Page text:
You know how it is: you get up in the morning and grumble because there’s too much to do. The dog wants a walk. You have to crowbar the kids off to school despite their whining. The breakfast dishes need to be washed and there’s traffic to fight on your way to work.
Another day goes by, and another and another, with occasional bright spots: that weekend hike, dinner with friends, accomplishments at work.
“How are you?” people ask.
“Fine,” you answer. Or, maybe if it’s a good friend: “Busy and overwhelmed, but okay.”
And everything really is fine, until it’s not.
Recently, my husband was trying to buy a toilet at Home Depot when the credit card machines crashed. He had the toilet, some lumber, and some tools. When it became clear that the machines weren’t going to work any time soon, he put everything back—even the toilet, although that meant lifting it up onto a shelf.
Dan banged his elbow in the process. “That really hurts,” he said when he came home.
“You should have let someone help you,” I scolded.
His elbow got bigger. And then redder. Two days later, his elbow looked like a clown’s nose attached to his arm. He started to run a fever. Fortunately, Dan had a doctor’s appointment on Monday because his knee was bothering him. The doctor took one look at the elbow and put him on oral antibiotics.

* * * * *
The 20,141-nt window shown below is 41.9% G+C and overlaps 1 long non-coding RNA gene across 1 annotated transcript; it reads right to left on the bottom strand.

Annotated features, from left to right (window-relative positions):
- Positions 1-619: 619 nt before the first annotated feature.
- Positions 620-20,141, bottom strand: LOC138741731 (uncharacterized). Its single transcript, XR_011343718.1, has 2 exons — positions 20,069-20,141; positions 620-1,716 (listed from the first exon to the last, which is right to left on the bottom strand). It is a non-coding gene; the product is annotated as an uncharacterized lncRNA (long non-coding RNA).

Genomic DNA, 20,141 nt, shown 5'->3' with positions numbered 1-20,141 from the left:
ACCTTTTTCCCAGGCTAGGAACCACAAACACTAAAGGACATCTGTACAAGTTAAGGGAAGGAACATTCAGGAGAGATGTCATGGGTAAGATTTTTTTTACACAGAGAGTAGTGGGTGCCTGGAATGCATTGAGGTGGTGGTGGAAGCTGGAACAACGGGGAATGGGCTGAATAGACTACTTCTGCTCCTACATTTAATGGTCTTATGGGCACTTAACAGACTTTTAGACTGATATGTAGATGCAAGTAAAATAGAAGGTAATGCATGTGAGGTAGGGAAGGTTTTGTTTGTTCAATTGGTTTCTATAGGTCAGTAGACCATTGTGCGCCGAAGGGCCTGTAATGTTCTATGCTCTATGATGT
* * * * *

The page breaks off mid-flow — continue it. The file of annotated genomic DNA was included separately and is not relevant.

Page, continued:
Things didn’t improve. His fever persisted and his arm continued swelling. The redness spread from his wrist to his underarm. Last Wednesday, Dan ended up being hospitalized with an antibiotic-resistant staph infection, the sort of bacteria that can go systemic and kill you pretty quickly.
We were lucky. We live near doctors and hospitals. Laboratories can do magical things like culture bacteria from your body and determine which drugs will kill it. Dan stayed in the hospital for five days, having IV-antibiotic treatments, and came home with a tube through his veins connected to an infusion pump that dispenses antibiotics every four hours.
He’ll have that pump for a few more weeks, and wears it in an oversize black fanny pack. “I look like a tourist,” he complains.
I tell him he looks like a rock climber. “Just clip some carabiners on the outside,” I suggest, “and chalk your hands.”
We keep joking about the pack, which he has to take to bed with him. He hangs it on the bed while he sleeps. The pump makes whirring and beeping noises like the Roomba vacuum we used to have that committed kamikaze on the scarves dangling in my closet. We’ve named it “Robert.”
We joke, but every time I hear the pump whir, I look at my husband and remind myself that everything is fine in life, until one day it isn’t. My husband made it through this. Others don’t. And who knows what’s around the corner for us? Life always has surprises in store.
“Pray for boring days,” my grandmother used to say.
I never really knew what she meant. Now, I think I do. As I lean my head against Dan’s shoulder, I am reminded that what really matters aren’t how many tasks you cross off your list, or even your accomplishments, but the beating of your loved one’s heart.